While staying at the Blue Star Bungalows in Amed, Bali, the owner Iluh, a lovely woman, invited me to join her at a village temple ceremony. She showed me how the offerings are made, gave me her temple clothes to wear, and drove me there and back on her motorcycle – an incredible experience.

Read about it here.

Runner up: Nox’ tours in Levuka, Ovalau, Fiji

We did two tours around Levuka with local guide Nox, one exploring all aspects of the town and the other up into the surrounding hills to visit local plantations. Really fascinating! Read more here and here.

Best Food

This category is also no contest – Kuala Lumpur, Malaysia has an amazing food scene and, remarkably, without even knowing it, we stayed in absolutely the best place for restaurants in KL, Bukit Bintang. Read my post here.

Best Nightlife

While Ty and I are not exactly nightlife junkies (and sometimes I can barely make it to 11 pm), we did enjoy the lively night scene in Ubud, Bali, particularly the great Spanish band at the Smiling Buddha and the jazz at Cafe Luna. Other nightlife options include Balinese dance, the Jazz Cafe, a gazillion great restaurants and bars …

Best transportation experience

The Pattaya/Jomtien baht bus, the song thaew pickups plying the roads in the area. Go anywhere for only 10 baht (30 cents).

And the tuk-tuks in Siem Reap, Cambodia: padded seats, beautiful fabrics, comfortable rides. Go anywhere around the town for $2.

Worst accommodation

None of the places we stayed were really terrible; some were just less good than the rest and a few were too expensive for what they offered. Sometimes the weather affected our view of a place – Fiji in the rain, for example. Janes Fales in Manase, Savaii, Samoa had a wonderful location right on a beautiful sandy beach, but the food was bad and we had a bad experience at their beach bar there that caused us to leave much sooner than we had planned. More info here.

Worst Food

Mostly, the food everywhere was good, if often not spicy enough for our liking. I guess the worst food I had was this terrible lunch at the Hornbill Restaurant in the Kuala Lumpur Bird Park – blecchhh. Read more about this day here.

Worst Beach

Surprisingly, particularly since the last time we were there it was lovely, the beach at Playa del Carmen was the worst we saw. Almost everywhere in the world erosion is a problem, as is high water and storm surges, all playing havoc with the beaches. One of the last days we were in Playa, after a rain storm, we could smell the sewage that had obviously overflowed the storm sewers and was just gushing out from pipes into the ocean, turning the turquoise water a dull dark brown in places.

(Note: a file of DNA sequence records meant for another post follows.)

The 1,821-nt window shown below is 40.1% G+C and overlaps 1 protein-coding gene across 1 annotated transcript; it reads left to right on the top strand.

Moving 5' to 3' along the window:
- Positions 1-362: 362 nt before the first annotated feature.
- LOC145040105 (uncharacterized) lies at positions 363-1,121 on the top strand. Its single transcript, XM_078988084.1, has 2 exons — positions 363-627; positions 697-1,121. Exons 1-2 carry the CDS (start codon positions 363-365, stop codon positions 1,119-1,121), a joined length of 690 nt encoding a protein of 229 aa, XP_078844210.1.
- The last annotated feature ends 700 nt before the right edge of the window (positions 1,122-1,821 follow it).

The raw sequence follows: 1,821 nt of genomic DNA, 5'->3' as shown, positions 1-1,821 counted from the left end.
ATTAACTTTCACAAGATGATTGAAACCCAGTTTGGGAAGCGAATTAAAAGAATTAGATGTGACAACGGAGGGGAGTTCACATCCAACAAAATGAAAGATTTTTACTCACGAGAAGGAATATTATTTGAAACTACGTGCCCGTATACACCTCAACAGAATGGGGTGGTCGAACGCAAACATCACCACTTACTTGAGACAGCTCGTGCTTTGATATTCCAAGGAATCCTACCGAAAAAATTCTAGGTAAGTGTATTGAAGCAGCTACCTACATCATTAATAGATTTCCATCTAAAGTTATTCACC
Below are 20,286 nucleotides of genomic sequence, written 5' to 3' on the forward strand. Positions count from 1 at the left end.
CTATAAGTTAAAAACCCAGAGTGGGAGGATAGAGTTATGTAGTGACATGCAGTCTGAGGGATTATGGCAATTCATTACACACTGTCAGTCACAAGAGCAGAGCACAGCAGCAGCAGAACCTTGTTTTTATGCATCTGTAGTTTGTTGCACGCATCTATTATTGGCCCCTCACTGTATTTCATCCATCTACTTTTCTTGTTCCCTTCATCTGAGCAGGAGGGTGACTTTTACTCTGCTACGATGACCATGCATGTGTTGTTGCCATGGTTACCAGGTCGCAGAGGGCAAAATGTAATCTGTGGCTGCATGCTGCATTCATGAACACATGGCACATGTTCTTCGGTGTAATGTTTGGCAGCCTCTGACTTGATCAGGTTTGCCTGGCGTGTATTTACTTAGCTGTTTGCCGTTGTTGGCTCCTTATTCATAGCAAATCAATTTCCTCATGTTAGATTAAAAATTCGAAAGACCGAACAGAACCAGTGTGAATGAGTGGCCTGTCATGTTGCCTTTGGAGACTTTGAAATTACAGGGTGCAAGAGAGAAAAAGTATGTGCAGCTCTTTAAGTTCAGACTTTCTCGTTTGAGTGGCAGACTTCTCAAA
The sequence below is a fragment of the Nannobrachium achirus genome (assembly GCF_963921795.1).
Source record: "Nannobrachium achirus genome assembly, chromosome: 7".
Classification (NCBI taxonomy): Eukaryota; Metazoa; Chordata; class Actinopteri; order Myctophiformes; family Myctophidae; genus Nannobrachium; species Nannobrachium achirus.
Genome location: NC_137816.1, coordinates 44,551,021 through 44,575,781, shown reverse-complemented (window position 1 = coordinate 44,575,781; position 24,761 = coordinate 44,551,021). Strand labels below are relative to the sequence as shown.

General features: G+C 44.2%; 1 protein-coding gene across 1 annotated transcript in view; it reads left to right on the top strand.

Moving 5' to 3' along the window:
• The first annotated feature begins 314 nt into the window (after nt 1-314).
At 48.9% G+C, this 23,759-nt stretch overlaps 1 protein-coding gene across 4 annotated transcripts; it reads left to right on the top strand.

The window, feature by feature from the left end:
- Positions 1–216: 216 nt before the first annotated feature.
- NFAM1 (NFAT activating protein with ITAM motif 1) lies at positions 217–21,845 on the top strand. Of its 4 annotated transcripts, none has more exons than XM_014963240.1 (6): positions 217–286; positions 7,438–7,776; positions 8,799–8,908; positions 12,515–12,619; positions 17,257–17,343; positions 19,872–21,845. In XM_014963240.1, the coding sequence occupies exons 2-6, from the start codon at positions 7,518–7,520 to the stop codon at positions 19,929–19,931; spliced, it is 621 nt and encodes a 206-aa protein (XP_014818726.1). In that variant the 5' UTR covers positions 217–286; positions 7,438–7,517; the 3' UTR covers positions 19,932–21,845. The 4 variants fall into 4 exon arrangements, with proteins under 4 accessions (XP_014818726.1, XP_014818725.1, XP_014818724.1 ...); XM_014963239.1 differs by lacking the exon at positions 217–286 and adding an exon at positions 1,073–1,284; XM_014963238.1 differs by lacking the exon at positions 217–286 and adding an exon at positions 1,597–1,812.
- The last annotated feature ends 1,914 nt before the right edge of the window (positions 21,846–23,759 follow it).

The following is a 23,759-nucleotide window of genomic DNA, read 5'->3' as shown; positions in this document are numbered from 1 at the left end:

Worst local experience

Nadi, Fiji. While in Nadi, we walked along the few rather decrepit blocks of the downtown area, asked for a restaurant recommendation, and were directed to a curry and seafood restaurant which, unfortunately, had bad food. The downtown area was pretty much deserted on a Friday night, which I found somewhat surprising, but the whole place seemed dreary, desperate, and depressing – we didn’t miss it when we left. Read more here and here.

Worst transportation experience

Wow – this is a tough category. Once again, it’s a tie, between the crazed maniacal minibus driver in Fiji, whose insane driving drove us out onto the road and into a school bus; the tweaking idiot in Bangkok whose meth-fuelled speed racer drive from Bangkok to Ayutthaya terrified me; and the overloaded and top heavy ferry boat back from Koh Laan to Pattaya, almost capsizing a couple of times along the way.

Most surprising place

Siem Reap, Cambodia, a lovely city with vibrant nightlife and proximity to the great Angkor temples and Samoa, a beautiful small country.

And Guanajuato, Mexico, a fabulous colourful hill-top town in the central highlands with loads of museums, haciendas, good restaurants, and a vibrant local scene.

For us one of the most surprising things was Semana Santa in Guanajuato – who knew that Easter would be so fabulous there?